School board members will meet in executive session during tonight's meeting to discuss a potential federal lawsuit calling for an end to the investigation of Superintendent Pat Cooper and the standoff over this year's budget adoption.
|LPSB's Shelton Cobb has called for an executive session to consider ending Cooper investigation and budget stalemate.|
The Lafayette Parish School Board will meet behind closed doors for an executive session during tonight's (Wednesday) meeting to discuss a potential federal lawsuit calling for an end to the investigation of Superintendent Pat Cooper and the standoff over this year's budget adoption.
The executive session was requested Tuesday by board member Shelton Cobb shortly after the potential lawsuit was released to board members and the press by attorney Gary McGoffin, who prepared the suit for Cajundome Director/longtime education advocate Greg Davis to stop certain board members' push for Cooper's termination.
According to Wednesday's agenda, Cobb, in addition to calling for the closed-door session, has also offered two resolutions for board consideration, both in response to Davis' unfiled lawsuit: one for an end to the special investigation of Cooper and another for the board to invoke La. Revised Statute 39:1312 and use up to 50 percent of last year's budget, thereby allowing the school system to get by financially until the election of a new board later this year, which would then be charged with passing a budget that doesn't result in a loss of services and massive layoffs as Cooper has repeatedly attempted during this year's adoption process.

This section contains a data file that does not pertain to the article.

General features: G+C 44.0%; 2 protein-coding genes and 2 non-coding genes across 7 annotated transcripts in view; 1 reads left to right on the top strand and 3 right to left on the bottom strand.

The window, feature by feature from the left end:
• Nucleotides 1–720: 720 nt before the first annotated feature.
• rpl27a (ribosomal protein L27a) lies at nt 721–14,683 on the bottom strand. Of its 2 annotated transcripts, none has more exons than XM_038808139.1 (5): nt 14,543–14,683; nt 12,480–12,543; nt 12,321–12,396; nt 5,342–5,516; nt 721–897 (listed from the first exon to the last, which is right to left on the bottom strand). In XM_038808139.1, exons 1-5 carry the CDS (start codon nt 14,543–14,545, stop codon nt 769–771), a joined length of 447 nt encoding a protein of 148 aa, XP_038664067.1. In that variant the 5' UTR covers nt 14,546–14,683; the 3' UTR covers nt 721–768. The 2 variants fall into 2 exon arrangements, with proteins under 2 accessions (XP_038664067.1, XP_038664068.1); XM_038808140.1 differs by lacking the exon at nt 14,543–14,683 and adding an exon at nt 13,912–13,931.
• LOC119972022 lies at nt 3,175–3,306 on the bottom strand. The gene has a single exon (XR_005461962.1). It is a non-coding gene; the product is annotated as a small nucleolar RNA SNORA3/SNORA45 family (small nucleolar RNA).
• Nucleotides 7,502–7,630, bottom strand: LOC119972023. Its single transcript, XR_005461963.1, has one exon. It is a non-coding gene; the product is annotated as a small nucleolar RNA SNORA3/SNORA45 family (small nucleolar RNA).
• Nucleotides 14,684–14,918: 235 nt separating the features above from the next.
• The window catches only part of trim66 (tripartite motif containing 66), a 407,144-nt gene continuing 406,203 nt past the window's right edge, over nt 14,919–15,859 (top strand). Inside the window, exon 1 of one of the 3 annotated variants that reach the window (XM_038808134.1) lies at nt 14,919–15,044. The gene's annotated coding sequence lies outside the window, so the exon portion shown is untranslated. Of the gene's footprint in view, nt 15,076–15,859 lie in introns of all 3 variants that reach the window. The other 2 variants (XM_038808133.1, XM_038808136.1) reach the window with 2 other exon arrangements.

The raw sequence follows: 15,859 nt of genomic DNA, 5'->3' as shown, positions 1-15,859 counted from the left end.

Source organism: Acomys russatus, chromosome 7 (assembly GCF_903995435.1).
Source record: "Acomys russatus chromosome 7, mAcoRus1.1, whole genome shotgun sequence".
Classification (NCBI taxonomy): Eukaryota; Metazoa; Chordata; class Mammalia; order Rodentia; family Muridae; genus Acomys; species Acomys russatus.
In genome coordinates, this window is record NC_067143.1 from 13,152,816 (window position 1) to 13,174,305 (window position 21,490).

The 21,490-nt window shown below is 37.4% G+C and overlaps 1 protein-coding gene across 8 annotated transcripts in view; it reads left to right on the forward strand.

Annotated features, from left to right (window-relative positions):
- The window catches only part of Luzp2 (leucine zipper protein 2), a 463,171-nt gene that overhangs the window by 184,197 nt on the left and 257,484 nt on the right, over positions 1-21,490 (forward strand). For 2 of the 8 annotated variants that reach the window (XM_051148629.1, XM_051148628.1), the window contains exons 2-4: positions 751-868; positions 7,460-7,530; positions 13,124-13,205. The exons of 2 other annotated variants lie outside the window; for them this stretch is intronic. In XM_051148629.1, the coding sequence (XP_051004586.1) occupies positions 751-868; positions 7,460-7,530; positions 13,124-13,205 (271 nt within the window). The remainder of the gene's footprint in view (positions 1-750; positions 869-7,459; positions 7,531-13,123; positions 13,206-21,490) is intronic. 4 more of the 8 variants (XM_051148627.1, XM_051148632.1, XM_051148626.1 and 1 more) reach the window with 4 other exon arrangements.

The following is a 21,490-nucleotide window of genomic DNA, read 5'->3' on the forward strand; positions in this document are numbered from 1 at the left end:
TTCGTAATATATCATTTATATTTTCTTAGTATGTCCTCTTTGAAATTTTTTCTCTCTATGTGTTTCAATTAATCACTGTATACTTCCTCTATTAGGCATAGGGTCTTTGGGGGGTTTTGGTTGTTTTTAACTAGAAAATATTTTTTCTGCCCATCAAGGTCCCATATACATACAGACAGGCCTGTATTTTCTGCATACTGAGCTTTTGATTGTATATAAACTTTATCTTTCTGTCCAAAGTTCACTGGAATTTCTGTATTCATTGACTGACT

According to attorney McGoffin - who's also legal counsel for The IND - the school board has about a week to meet the demands laid out in the suit. And if the board decides to stay the course with its probe of Cooper and its ongoing budget blockade - both issues are part of an attempt by certain members to terminate Cooper - McGoffin says the suit will be filed in federal court calling for a permanent injunction against the board, and will likely result in a preliminary injunction hearing within the next few weeks, meaning evidence will be introduced, witnesses will be questioned and Cooper's supporters will have a chance to lay out the numerous examples of bias - as detailed in the lawsuit - from board members Tehmi Chassion and Mark Allen Babineaux.
Chassion and Babineaux are defendants in the suit.
Over the last two years, Chassion and Babineaux have both developed detailed public records of bias against Cooper, and the lawsuit, if filed, would attempt to have one or both board members eliminated from casting votes on any issue related to the superintendent's employment with the school system.
With the numerous examples of bias listed in the suit, the case against Chassion and Babineaux is strong. Yet if recent history is any indication, the odds of the board's anti-Cooper contingency leaving tonight's executive session ready to give up their pursuit of Cooper's job are slim.
It's very possible that only a federal judge will be able to accomplish such a feat.
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